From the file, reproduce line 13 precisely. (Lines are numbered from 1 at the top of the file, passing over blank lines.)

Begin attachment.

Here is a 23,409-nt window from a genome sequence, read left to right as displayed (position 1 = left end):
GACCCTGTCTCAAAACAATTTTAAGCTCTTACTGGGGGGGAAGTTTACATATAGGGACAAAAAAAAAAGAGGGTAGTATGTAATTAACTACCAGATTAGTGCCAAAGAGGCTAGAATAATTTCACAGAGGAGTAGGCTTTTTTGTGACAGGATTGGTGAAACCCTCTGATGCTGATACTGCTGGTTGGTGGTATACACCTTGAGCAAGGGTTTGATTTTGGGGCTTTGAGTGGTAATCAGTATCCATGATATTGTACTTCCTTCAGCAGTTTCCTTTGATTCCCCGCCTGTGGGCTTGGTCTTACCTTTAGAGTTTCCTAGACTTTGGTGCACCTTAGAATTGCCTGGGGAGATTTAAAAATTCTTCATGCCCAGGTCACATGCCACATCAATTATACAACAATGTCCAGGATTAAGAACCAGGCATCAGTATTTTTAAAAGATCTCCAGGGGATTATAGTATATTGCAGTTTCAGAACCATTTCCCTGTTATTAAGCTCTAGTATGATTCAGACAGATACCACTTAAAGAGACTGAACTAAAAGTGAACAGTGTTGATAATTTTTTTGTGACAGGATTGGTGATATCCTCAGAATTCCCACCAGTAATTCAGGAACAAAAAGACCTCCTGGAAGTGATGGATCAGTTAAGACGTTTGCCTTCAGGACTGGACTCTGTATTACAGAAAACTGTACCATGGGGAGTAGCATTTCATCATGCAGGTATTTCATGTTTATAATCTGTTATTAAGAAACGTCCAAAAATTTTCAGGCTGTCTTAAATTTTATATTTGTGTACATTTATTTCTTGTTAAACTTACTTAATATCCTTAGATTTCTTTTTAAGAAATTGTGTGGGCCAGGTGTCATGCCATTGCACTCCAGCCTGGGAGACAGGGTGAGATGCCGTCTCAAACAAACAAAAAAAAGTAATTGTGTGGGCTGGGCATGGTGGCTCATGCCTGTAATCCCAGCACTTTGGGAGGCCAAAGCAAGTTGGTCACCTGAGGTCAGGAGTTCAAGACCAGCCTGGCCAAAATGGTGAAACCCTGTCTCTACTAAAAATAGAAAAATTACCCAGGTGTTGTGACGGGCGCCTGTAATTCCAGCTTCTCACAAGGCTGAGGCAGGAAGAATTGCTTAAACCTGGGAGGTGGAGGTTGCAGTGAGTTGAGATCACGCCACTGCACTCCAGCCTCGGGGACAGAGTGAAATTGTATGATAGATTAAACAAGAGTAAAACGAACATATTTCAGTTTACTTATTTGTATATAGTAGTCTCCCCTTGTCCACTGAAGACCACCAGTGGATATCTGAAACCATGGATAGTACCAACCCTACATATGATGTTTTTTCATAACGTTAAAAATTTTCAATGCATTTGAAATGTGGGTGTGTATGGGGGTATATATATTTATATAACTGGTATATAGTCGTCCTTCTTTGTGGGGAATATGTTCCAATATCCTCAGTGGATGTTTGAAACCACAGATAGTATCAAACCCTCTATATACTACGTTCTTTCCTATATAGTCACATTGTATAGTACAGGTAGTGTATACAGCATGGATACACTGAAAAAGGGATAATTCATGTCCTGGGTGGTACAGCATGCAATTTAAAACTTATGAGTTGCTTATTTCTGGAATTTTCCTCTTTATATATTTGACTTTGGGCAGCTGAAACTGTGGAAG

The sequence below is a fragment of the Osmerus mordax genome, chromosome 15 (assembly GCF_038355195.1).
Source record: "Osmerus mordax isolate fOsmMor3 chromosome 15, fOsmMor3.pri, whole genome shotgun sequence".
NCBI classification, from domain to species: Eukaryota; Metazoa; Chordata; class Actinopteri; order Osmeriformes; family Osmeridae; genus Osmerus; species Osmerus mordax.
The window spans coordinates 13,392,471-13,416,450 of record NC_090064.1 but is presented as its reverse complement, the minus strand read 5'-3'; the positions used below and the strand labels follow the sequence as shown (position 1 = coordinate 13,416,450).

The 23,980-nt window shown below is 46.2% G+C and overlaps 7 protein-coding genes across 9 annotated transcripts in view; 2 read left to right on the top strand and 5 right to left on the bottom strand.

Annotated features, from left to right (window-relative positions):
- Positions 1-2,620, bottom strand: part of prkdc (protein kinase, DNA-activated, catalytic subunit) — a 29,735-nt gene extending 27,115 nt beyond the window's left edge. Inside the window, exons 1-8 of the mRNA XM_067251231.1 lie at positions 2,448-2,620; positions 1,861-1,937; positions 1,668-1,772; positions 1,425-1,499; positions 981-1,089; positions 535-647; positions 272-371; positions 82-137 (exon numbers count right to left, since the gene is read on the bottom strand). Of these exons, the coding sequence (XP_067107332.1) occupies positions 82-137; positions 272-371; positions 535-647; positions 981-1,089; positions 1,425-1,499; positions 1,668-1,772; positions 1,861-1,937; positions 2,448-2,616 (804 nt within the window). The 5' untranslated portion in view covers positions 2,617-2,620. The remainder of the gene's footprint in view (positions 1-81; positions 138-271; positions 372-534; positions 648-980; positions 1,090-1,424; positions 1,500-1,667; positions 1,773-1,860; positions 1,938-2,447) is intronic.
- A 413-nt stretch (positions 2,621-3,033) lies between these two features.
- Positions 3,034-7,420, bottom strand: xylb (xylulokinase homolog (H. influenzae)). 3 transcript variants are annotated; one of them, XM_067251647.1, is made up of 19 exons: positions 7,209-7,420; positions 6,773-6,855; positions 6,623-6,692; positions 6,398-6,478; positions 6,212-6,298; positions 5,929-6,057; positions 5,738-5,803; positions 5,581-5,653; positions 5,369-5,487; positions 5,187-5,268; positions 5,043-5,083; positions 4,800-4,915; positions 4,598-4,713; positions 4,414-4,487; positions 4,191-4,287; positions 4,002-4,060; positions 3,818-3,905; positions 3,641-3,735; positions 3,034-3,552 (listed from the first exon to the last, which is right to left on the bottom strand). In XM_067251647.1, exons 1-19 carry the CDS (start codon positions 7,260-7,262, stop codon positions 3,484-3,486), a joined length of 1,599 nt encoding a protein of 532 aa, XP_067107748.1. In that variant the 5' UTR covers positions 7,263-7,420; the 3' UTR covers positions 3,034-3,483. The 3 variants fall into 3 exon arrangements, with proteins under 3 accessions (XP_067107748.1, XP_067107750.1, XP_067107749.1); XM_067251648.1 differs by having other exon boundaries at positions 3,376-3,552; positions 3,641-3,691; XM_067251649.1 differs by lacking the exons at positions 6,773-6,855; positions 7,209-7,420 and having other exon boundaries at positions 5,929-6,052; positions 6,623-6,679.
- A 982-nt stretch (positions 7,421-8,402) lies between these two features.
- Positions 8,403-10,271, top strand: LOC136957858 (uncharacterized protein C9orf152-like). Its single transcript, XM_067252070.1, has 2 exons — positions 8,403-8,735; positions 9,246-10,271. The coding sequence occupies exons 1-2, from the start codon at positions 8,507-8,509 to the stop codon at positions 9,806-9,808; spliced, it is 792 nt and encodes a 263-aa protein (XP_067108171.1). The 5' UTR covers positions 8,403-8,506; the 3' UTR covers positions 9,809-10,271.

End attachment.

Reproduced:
- Positions 8,403-10,271, top strand: LOC136957858 (uncharacterized protein C9orf152-like). Its single transcript, XM_067252070.1, has 2 exons — positions 8,403-8,735; positions 9,246-10,271. The coding sequence occupies exons 1-2, from the start codon at positions 8,507-8,509 to the stop codon at positions 9,806-9,808; spliced, it is 792 nt and encodes a 263-aa protein (XP_067108171.1). The 5' UTR covers positions 8,403-8,506; the 3' UTR covers positions 9,809-10,271.